A scheduler 50 receives credits from ports 24, indicating the availability of each port to transmit outgoing packets. Upon determining that a given port (such as egress port 24E in the present example) has credits available, scheduler 50 reads the corresponding descriptors from descriptor queue 48 and submits a request to packet control logic 52 to transfer the packets to which these descriptors correspond from packet buffer 42 to the egress port. Packet control logic 52 accordingly submits an instruction to switching core 26 to transfer the packet (or packets) from a certain location in buffer 42 of ingress port 241 to egress port 24E. Port logic 40 associated with the egress port then transmits outgoing packet 34 to the network.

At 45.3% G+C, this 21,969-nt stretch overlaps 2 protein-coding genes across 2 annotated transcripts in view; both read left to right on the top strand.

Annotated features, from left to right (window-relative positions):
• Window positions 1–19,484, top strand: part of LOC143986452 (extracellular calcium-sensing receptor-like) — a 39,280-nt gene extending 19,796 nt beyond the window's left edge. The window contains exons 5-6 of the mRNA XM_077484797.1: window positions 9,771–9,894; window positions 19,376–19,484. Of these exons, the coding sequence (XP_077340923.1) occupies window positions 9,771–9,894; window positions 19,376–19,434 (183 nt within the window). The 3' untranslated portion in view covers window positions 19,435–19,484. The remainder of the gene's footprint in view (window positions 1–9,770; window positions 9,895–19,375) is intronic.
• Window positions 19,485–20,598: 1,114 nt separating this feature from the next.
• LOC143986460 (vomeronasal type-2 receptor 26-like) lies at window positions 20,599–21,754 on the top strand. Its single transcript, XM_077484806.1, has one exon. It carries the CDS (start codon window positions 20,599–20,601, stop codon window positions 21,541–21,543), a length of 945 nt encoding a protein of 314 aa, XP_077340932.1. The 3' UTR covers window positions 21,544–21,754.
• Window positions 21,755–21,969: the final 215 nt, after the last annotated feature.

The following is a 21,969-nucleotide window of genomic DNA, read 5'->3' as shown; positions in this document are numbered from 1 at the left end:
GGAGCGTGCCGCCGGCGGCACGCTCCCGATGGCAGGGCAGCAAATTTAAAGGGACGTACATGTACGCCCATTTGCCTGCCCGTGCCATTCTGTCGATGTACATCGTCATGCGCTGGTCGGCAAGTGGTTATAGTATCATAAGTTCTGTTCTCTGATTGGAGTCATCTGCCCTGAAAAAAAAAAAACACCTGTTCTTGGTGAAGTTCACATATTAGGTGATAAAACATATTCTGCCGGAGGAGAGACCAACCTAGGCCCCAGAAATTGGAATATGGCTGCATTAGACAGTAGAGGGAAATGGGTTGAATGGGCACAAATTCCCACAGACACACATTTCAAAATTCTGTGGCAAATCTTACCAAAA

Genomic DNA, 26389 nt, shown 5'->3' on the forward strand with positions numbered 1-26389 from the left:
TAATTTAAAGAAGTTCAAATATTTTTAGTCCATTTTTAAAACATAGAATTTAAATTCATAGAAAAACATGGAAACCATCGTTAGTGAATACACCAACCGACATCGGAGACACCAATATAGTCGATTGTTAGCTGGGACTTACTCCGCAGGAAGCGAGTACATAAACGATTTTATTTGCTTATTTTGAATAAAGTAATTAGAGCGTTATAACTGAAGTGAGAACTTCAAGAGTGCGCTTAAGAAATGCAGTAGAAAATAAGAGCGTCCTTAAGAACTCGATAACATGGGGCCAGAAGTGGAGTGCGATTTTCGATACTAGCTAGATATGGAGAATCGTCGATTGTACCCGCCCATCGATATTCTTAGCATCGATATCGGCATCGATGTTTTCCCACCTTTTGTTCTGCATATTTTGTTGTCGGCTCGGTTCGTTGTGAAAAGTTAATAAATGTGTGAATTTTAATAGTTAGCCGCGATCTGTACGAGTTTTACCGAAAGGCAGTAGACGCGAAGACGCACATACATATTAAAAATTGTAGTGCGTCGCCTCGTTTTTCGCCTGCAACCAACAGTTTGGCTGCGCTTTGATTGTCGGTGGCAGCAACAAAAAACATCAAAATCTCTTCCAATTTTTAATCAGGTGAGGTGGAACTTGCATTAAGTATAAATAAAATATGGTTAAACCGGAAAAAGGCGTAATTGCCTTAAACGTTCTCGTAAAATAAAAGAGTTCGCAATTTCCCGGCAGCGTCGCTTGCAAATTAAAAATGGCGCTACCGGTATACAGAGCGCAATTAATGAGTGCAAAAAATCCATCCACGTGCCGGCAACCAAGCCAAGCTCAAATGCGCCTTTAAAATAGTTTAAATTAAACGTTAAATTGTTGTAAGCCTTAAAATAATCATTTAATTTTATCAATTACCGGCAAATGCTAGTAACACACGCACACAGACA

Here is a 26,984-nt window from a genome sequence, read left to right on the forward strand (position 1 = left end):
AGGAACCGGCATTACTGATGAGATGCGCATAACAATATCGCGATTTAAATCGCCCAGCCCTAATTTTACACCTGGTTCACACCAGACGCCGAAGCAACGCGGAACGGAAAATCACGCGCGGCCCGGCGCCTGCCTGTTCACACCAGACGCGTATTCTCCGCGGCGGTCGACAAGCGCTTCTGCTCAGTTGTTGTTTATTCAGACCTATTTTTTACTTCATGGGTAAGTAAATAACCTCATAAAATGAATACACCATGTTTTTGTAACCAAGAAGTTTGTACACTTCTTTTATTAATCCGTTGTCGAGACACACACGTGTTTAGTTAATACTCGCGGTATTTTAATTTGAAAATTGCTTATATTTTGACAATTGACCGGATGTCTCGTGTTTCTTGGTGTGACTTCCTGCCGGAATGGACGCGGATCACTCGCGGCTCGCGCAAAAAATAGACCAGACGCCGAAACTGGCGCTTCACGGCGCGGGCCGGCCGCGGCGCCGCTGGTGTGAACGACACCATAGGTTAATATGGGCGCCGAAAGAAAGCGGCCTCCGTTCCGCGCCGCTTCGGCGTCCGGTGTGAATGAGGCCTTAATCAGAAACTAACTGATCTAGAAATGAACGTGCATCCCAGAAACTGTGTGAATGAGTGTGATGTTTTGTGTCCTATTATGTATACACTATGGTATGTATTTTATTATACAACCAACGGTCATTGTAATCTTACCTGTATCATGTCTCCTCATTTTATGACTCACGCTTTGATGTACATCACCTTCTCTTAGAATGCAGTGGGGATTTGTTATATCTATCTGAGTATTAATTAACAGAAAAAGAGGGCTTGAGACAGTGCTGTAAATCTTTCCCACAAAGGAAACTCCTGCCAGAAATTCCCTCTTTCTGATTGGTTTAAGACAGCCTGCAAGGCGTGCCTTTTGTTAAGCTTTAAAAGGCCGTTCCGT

In certain cases, however, as explained earlier, port logic 40 of ingress port 241 may initiate accelerated TP transfer of packet 32 through switch 20. To determine whether the packet is eligible for TP transfer, logic 40 consults a forwarding cache 44, which is typically maintained at the ingress port. This cache may be periodically updated with data from forwarding table 46 (or can store forwarding data initialized by a user or network administrator), and it can also be useful in accelerating descriptor-based packet processing, as described, for example, in the above-mentioned U.S. Pat. No. 6,438,130. Cache 44 contains entries indicating respective egress ports for incoming data packets having header fields containing certain predefined values. The cache entries specifically identify sets of header field values that are eligible for TP transfer to the egress port (by setting a TP flag in the corresponding cache line, for example). Forwarding table 46 may update the TP flag settings in cache 44 from time to time, either automatically or under operator control, in accordance with changes in data transfer priorities and network conditions, for example.